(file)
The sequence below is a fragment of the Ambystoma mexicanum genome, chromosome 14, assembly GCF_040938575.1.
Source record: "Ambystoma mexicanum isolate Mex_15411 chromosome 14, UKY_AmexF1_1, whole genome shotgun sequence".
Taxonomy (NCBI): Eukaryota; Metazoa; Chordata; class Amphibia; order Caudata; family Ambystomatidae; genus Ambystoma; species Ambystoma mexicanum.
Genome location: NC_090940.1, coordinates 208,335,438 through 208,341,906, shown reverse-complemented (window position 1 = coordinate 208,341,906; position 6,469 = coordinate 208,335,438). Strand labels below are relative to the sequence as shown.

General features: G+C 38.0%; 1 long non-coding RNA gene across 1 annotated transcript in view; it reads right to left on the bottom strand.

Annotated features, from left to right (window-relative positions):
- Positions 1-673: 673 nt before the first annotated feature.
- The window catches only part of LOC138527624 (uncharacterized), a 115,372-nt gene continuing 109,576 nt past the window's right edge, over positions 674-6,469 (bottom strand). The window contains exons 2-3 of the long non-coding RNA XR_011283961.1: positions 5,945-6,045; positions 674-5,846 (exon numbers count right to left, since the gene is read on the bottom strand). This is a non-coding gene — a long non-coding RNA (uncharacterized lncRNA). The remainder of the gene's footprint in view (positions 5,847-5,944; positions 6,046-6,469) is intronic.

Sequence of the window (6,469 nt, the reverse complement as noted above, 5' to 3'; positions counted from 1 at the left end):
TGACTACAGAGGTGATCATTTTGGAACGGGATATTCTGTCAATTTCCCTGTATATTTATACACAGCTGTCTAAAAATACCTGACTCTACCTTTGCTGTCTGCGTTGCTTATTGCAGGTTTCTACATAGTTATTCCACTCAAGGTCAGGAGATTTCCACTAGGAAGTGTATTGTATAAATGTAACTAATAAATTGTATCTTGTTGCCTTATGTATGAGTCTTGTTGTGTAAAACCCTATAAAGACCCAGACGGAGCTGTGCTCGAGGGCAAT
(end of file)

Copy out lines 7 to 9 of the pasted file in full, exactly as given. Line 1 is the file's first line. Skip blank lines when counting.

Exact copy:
- Positions 1-673: 673 nt before the first annotated feature.
- The window catches only part of LOC138527624 (uncharacterized), a 115,372-nt gene continuing 109,576 nt past the window's right edge, over positions 674-6,469 (bottom strand). The window contains exons 2-3 of the long non-coding RNA XR_011283961.1: positions 5,945-6,045; positions 674-5,846 (exon numbers count right to left, since the gene is read on the bottom strand). This is a non-coding gene — a long non-coding RNA (uncharacterized lncRNA). The remainder of the gene's footprint in view (positions 5,847-5,944; positions 6,046-6,469) is intronic.

Sequence of the window (6,469 nt, the reverse complement as noted above, 5' to 3'; positions counted from 1 at the left end):